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Australia Aims Telstra Sale at Small Investors
Bonus-Shares Program, Ad Campaign Inaugurate Frequently Delayed Offering
By Lyndal McFarland
The Wall Street Journal
Tuesday, October 10, 2006

SYDNEY, Australia -- After months of delays and bickering, the Australian government launched its prospectus to sell $8 billion Australian dollars (US$5.94 billion) of Telstra Corp. shares, with a marketing campaign aimed at local small investors.

Advised by three global investment banks, Canberra will offer at least 2.15 billion shares in the telecommunications company, in what will be one of the world's largest stock sales this year.

Known as T3 by bankers, the sale of one-third of the government's remaining stake includes a bonus-share offer and is targeting small investors who are well out of the money if they held onto shares bought seven years ago.  Canberra last sold Telstra shares in 1999 at A$7.40 each, or US$5.50 at current exchange levels.

Existing shareholders will be entitled to one new share for every two they hold, taking them to the front of the queue amid speculation there will be a muted response from large international funds.  Small, or "retail," investors also will receive one free share in 18 months for every 25 new shares.  Canberra will spend A$20 million on an advertising campaign over the next few weeks.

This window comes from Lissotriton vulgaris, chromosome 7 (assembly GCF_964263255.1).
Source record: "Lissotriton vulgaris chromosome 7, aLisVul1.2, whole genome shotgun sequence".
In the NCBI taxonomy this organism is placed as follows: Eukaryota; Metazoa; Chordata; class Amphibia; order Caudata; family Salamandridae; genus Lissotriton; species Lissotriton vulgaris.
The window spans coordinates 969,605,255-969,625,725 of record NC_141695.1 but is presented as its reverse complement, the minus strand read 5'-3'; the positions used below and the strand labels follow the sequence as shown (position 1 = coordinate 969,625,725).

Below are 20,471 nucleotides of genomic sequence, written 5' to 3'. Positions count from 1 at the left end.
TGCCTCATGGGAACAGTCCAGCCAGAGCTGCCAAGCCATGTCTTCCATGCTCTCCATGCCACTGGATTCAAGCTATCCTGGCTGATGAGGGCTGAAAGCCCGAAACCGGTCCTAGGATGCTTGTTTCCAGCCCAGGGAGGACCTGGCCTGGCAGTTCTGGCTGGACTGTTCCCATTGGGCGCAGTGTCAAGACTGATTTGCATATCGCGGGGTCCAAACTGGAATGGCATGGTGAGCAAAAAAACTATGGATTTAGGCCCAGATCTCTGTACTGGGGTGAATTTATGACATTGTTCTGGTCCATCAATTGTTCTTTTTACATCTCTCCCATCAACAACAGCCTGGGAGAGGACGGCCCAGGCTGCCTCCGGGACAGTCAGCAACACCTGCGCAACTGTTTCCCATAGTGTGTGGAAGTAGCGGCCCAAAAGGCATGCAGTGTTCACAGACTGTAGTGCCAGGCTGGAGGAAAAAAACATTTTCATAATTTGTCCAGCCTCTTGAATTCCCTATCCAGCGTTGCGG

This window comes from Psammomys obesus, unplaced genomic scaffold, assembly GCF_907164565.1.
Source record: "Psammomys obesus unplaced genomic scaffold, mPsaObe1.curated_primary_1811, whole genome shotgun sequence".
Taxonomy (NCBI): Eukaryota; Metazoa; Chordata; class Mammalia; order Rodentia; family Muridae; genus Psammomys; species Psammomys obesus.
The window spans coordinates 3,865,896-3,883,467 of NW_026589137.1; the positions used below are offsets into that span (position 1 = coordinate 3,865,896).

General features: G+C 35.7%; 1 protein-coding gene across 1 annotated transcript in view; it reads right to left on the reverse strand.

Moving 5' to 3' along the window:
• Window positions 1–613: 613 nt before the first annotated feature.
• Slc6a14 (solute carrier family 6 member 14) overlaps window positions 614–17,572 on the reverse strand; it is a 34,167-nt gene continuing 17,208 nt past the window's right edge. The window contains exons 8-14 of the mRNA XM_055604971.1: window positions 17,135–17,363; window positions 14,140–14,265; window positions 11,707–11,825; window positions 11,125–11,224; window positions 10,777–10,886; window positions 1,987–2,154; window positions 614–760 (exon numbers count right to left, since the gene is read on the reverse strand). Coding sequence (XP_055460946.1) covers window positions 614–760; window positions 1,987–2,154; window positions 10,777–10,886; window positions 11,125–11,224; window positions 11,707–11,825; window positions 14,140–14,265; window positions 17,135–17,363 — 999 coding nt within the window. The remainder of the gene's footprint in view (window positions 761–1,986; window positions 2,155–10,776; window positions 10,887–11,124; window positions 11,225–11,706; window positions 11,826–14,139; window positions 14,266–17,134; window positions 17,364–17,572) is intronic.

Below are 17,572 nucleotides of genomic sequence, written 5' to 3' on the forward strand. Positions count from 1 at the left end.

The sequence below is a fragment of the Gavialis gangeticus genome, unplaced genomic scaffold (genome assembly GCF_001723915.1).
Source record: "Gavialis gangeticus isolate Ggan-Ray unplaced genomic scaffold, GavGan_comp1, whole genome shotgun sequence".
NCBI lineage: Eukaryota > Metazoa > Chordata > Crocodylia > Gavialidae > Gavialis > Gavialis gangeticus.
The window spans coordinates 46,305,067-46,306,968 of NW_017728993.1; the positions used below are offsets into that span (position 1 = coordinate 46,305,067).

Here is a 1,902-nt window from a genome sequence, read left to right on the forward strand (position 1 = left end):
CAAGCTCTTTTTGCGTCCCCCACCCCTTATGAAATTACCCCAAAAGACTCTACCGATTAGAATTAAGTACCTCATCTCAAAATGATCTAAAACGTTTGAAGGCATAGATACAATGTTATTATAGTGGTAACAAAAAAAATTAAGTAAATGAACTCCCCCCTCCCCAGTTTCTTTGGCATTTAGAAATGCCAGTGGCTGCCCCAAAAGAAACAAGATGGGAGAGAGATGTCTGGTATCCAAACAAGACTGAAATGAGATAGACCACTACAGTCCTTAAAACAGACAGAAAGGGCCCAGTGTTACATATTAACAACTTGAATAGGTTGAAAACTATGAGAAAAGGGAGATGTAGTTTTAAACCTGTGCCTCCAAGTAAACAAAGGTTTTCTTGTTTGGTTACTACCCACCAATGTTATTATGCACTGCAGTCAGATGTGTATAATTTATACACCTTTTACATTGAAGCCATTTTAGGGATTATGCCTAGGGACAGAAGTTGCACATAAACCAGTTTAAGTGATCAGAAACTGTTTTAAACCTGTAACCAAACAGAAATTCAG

Shares will be payable in two installments -- the first next month -- giving investors three dividends before paying the final amount 18 months later.  This will boost the yield on the new shares to as high as 14%.  Retail investors initially will pay A$2 a share, while institutional investors will pay A$2.10.

"It seems there is going to be quite a bit of stock for retail investors," said Matt Williams, who helps manage A$20 billion in funds at Perpetual Investments in Sydney.  "T3 has the makings of being a solid, but probably not spectacular, investment," said Mr. Williams, who holds Telstra shares.

T3 is the culmination of a 10-year ambition by Prime Minister John Howard to remove Canberra from Telstra's share register, ending the conflict between acting as regulator and equity owner.

But the path to the sale has been far from easy, with Mr. Howard last year hoping to sell Canberra's 6.44 billion Telstra shares rather than having to park two-thirds in an investment fund with links to the government.  Feuding with Telstra management over regulations, along with tough competition from rivals such as Singapore Telecommunications Ltd. and a sliding share price, has forced Canberra to constantly revise plans to sell its 51.8% stake.

Telstra shares have shed 26% since Solomon Trujillo, an outspoken U.S. telecom veteran, took over as chief executive in July 2005.  Shares in Telstra fell 2.4% yesterday in Sydney to A$3.74 each.

With a global sales-coordination panel consisting of UBS, ABN Amro Rothschild and Goldman Sachs JBWere, Canberra also will target big international investors.  International investors hold about 14.9% of Telstra's shares, with the prospectus allowing a maximum level of 35%.

The new shares will be listed on the Australian Stock Exchange Nov. 20.

Write to Lyndal McFarland at